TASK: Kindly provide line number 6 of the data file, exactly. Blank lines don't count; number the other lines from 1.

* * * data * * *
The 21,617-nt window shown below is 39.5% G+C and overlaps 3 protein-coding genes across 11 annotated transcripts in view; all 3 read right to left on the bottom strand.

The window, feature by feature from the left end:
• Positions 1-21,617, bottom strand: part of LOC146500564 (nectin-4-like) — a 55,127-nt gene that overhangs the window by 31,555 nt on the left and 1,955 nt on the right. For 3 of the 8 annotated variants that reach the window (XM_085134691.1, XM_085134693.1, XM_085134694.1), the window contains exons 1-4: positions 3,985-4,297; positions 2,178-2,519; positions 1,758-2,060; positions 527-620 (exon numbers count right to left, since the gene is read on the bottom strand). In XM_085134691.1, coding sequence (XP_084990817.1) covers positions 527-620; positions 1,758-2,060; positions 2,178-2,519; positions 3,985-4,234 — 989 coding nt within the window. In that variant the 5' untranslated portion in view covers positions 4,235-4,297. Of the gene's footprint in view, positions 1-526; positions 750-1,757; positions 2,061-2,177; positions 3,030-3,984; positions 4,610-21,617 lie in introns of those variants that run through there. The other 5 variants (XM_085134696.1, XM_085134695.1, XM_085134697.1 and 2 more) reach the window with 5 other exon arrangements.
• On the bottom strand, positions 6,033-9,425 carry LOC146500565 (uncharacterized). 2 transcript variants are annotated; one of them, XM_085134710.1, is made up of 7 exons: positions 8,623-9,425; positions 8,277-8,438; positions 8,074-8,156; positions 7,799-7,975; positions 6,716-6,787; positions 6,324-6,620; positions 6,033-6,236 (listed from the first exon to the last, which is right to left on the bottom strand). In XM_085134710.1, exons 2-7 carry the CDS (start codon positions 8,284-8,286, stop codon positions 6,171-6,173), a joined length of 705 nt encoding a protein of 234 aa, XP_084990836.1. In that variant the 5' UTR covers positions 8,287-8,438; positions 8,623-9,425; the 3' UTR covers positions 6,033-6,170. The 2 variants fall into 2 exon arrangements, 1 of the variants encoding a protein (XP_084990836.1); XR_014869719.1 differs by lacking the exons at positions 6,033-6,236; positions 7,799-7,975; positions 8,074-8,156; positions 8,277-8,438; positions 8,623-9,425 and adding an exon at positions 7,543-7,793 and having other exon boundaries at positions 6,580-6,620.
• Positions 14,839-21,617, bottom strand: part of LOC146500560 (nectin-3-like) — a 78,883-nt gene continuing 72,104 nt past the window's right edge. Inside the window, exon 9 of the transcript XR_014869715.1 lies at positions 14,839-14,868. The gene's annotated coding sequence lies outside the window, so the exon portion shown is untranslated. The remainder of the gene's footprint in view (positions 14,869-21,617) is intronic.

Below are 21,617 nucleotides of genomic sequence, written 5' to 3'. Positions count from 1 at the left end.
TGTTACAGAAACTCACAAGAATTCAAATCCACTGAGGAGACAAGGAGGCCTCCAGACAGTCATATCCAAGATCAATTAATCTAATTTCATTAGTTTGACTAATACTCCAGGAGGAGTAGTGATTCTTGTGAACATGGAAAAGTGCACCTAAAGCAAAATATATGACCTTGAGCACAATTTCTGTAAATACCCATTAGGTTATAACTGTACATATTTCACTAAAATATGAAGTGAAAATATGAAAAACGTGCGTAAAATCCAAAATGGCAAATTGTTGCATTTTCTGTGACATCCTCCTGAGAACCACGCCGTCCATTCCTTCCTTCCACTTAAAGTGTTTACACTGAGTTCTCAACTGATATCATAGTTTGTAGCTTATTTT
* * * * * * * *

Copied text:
Below are 21,617 nucleotides of genomic sequence, written 5' to 3'. Positions count from 1 at the left end.